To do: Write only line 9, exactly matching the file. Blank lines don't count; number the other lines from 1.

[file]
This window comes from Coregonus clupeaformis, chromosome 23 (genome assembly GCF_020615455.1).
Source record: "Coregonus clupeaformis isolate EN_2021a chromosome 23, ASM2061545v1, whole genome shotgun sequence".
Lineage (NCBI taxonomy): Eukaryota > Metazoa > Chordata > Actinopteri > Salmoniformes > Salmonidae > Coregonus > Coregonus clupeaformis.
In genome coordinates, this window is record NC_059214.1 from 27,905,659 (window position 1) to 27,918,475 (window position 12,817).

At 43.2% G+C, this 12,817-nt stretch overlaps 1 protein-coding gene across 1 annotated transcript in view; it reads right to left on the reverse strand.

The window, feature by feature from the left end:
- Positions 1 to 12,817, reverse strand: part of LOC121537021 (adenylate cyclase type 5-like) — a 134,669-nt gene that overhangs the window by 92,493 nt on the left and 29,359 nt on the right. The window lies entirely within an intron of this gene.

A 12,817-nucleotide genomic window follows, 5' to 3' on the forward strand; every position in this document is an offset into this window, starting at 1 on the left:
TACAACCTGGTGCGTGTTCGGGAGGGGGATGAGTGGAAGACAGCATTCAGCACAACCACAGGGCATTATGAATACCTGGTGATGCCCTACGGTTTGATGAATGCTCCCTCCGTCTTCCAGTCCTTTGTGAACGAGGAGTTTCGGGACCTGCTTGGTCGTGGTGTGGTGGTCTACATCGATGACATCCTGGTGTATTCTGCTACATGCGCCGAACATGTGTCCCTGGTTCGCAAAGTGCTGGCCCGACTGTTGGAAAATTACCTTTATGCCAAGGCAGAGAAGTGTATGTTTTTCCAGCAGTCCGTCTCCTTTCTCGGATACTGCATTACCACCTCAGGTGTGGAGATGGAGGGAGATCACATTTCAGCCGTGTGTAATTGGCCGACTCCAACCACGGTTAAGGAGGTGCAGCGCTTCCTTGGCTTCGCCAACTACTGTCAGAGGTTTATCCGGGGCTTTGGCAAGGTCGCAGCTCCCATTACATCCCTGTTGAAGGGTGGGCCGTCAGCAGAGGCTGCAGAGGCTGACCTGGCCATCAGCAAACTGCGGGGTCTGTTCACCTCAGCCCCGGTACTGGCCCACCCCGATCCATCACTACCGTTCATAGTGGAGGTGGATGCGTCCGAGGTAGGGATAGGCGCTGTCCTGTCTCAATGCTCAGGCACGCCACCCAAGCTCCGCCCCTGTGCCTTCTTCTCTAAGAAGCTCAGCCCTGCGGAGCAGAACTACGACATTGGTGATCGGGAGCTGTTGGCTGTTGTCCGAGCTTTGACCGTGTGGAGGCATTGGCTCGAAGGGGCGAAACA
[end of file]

TACAACCTGGTGCGTGTTCGGGAGGGGGATGAGTGGAAGACAGCATTCAGCACAACCACAGGGCATTATGAATACCTGGTGATGCCCTACGGTTTGATGAATGCTCCCTCCGTCTTCCAGTCCTTTGTGAACGAGGAGTTTCGGGACCTGCTTGGTCGTGGTGTGGTGGTCTACATCGATGACATCCTGGTGTATTCTGCTACATGCGCCGAACATGTGTCCCTGGTTCGCAAAGTGCTGGCCCGACTGTTGGAAAATTACCTTTATGCCAAGGCAGAGAAGTGTATGTTTTTCCAGCAGTCCGTCTCCTTTCTCGGATACTGCATTACCACCTCAGGTGTGGAGATGGAGGGAGATCACATTTCAGCCGTGTGTAATTGGCCGACTCCAACCACGGTTAAGGAGGTGCAGCGCTTCCTTGGCTTCGCCAACTACTGTCAGAGGTTTATCCGGGGCTTTGGCAAGGTCGCAGCTCCCATTACATCCCTGTTGAAGGGTGGGCCGTCAGCAGAGGCTGCAGAGGCTGACCTGGCCATCAGCAAACTGCGGGGTCTGTTCACCTCAGCCCCGGTACTGGCCCACCCCGATCCATCACTACCGTTCATAGTGGAGGTGGATGCGTCCGAGGTAGGGATAGGCGCTGTCCTGTCTCAATGCTCAGGCACGCCACCCAAGCTCCGCCCCTGTGCCTTCTTCTCTAAGAAGCTCAGCCCTGCGGAGCAGAACTACGACATTGGTGATCGGGAGCTGTTGGCTGTTGTCCGAGCTTTGACCGTGTGGAGGCATTGGCTCGAAGGGGCGAAACA